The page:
How to Avoid the Chilling Consequences of Frostbite

iStock.com/ArtShotPhoto
iStock.com/ArtShotPhoto

A healthy portion of the United States is currently suffering the effects of the polar vortex, a weather phenomenon that has seen temperatures plummet to as low as -26°F in Chicago. Factor in wind speed and anyone caught outside could have to endure wind chills hitting -60°F. For contrast, the Popsicles in your freezer are likely chilling out at a mere 0°F.

These extreme conditions have some real and alarming consequences. In Madison, Wisconsin, seven people were treated Wednesday night for frostbite symptoms, which result from the body rerouting blood and oxygen from extremities to major organs in response to frigid temperatures. As blood vessels narrow, tiny ice crystals form in the skin. The skin freezes, turning blue, firm, or waxy in appearance. Blisters can form. It can also feel numb or tingle. Left untreated, permanent nerve damage or gangrene can result, possibly requiring amputation of the affected body parts.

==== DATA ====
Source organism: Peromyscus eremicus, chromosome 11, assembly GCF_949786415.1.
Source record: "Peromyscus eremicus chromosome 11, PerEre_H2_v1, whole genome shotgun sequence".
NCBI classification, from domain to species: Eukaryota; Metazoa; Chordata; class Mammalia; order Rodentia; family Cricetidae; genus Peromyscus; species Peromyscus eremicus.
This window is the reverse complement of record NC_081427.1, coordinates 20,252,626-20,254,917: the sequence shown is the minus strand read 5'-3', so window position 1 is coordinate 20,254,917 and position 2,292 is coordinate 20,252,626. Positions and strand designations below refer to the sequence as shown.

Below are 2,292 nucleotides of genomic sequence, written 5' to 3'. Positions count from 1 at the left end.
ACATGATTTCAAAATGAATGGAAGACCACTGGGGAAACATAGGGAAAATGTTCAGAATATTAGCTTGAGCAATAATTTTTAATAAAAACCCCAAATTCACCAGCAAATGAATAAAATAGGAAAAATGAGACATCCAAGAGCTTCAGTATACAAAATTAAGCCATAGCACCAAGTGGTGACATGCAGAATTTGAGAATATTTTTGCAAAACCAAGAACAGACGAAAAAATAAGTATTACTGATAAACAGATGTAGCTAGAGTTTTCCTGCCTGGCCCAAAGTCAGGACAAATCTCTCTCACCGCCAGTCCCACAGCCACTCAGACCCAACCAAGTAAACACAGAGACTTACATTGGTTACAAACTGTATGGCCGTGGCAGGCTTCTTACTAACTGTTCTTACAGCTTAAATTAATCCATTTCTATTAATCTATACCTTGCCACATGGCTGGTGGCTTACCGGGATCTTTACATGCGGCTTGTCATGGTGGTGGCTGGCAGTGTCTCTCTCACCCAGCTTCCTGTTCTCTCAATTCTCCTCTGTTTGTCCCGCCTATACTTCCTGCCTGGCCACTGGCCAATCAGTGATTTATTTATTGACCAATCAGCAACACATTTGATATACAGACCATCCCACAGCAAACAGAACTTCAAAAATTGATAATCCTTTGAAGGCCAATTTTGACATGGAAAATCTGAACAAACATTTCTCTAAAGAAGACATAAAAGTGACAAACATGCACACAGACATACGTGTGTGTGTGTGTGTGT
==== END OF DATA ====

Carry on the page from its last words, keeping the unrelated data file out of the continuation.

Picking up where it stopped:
The risk of developing frostbite depends on duration of exposure and wind chill. The lower the temperature, the less time it takes to develop complications. At a wind chill of -22°F, it would take 31 minutes of exposure. At -45°F, you've got six minutes. Fingers, toes, noses, cheeks, and ears are the sites most commonly affected.

Frostbite stages depend on how deep it's penetrated the skin. Simple frostbite, or frostnip, is superficial, with some redness and subsequent numbness. Warm skin is an indication the frostbite is more advanced. Deep frostbite, which can reach subcutaneous tissue, could mean tissue death.

If you begin to notice symptoms of frostbite, follow your instincts and seek shelter immediately. Once you're inside, resist the urge to rub the affected skin, run it under hot water, or apply a hot compress: Because of the numbness, you won't be able to tell if you're burning yourself. Instead, use warm water and your own body heat—like tucking fingers into your armpits—until you can be seen by a doctor. (Some people may benefit from home treatment until the skin returns to its normal color. If you're unsure, it's best to seek medical advice.)

Of potentially greater concern is hypothermia, a condition in which people lose too much body heat, often brought on by the combination of low temperatures and wet clothing. As the body temperature plummets, people can become disoriented or even lose consciousness. Hypothermia requires medical attention. If the hypothermic person is awake, drinking warm beverages and getting wrapped in warm blankets may help until they can be seen by a physician.

Naturally, the best prevention for both frostbite and hypothermia is avoidance. Stay indoors, preferably until spring.

[h/t The New York Times]

From Cocaine to Chloroform: 28 Old-Timey Medical Cures

YouTube
YouTube